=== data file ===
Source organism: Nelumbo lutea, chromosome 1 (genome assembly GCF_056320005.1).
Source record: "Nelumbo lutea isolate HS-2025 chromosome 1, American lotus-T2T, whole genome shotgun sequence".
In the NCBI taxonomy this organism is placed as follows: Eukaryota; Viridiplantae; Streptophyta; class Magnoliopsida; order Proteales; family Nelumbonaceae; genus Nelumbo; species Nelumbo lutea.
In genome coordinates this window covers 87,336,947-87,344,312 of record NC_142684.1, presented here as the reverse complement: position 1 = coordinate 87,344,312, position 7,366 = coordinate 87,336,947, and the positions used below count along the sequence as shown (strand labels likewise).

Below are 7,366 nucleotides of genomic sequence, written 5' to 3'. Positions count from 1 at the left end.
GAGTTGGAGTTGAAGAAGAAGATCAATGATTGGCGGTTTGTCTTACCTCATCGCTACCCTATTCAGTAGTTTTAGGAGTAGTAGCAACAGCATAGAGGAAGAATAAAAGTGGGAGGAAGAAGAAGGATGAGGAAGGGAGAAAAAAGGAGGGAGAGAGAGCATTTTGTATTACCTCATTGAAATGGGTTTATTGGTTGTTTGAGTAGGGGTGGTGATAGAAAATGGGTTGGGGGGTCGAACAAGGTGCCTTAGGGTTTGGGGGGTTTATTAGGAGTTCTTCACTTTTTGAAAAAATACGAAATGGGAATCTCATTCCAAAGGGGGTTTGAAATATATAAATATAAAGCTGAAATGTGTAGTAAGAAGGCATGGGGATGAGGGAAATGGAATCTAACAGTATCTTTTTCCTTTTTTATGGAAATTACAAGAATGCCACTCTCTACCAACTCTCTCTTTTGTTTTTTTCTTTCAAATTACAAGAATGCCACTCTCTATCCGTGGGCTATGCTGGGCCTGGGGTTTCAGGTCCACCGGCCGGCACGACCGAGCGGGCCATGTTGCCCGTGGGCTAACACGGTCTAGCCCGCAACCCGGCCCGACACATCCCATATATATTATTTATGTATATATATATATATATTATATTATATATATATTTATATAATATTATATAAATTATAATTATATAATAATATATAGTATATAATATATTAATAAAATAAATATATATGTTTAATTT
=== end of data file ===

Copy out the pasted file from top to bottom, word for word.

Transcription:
Source organism: Nelumbo lutea, chromosome 1 (genome assembly GCF_056320005.1).
Source record: "Nelumbo lutea isolate HS-2025 chromosome 1, American lotus-T2T, whole genome shotgun sequence".
In the NCBI taxonomy this organism is placed as follows: Eukaryota; Viridiplantae; Streptophyta; class Magnoliopsida; order Proteales; family Nelumbonaceae; genus Nelumbo; species Nelumbo lutea.
In genome coordinates this window covers 87,336,947-87,344,312 of record NC_142684.1, presented here as the reverse complement: position 1 = coordinate 87,344,312, position 7,366 = coordinate 87,336,947, and the positions used below count along the sequence as shown (strand labels likewise).

Below are 7,366 nucleotides of genomic sequence, written 5' to 3'. Positions count from 1 at the left end.
GAGTTGGAGTTGAAGAAGAAGATCAATGATTGGCGGTTTGTCTTACCTCATCGCTACCCTATTCAGTAGTTTTAGGAGTAGTAGCAACAGCATAGAGGAAGAATAAAAGTGGGAGGAAGAAGAAGGATGAGGAAGGGAGAAAAAAGGAGGGAGAGAGAGCATTTTGTATTACCTCATTGAAATGGGTTTATTGGTTGTTTGAGTAGGGGTGGTGATAGAAAATGGGTTGGGGGGTCGAACAAGGTGCCTTAGGGTTTGGGGGGTTTATTAGGAGTTCTTCACTTTTTGAAAAAATACGAAATGGGAATCTCATTCCAAAGGGGGTTTGAAATATATAAATATAAAGCTGAAATGTGTAGTAAGAAGGCATGGGGATGAGGGAAATGGAATCTAACAGTATCTTTTTCCTTTTTTATGGAAATTACAAGAATGCCACTCTCTACCAACTCTCTCTTTTGTTTTTTTCTTTCAAATTACAAGAATGCCACTCTCTATCCGTGGGCTATGCTGGGCCTGGGGTTTCAGGTCCACCGGCCGGCACGACCGAGCGGGCCATGTTGCCCGTGGGCTAACACGGTCTAGCCCGCAACCCGGCCCGACACATCCCATATATATTATTTATGTATATATATATATATATTATATTATATATATATTTATATAATATTATATAAATTATAATTATATAATAATATATAGTATATAATATATTAATAAAATAAATATATATGTTTAATTT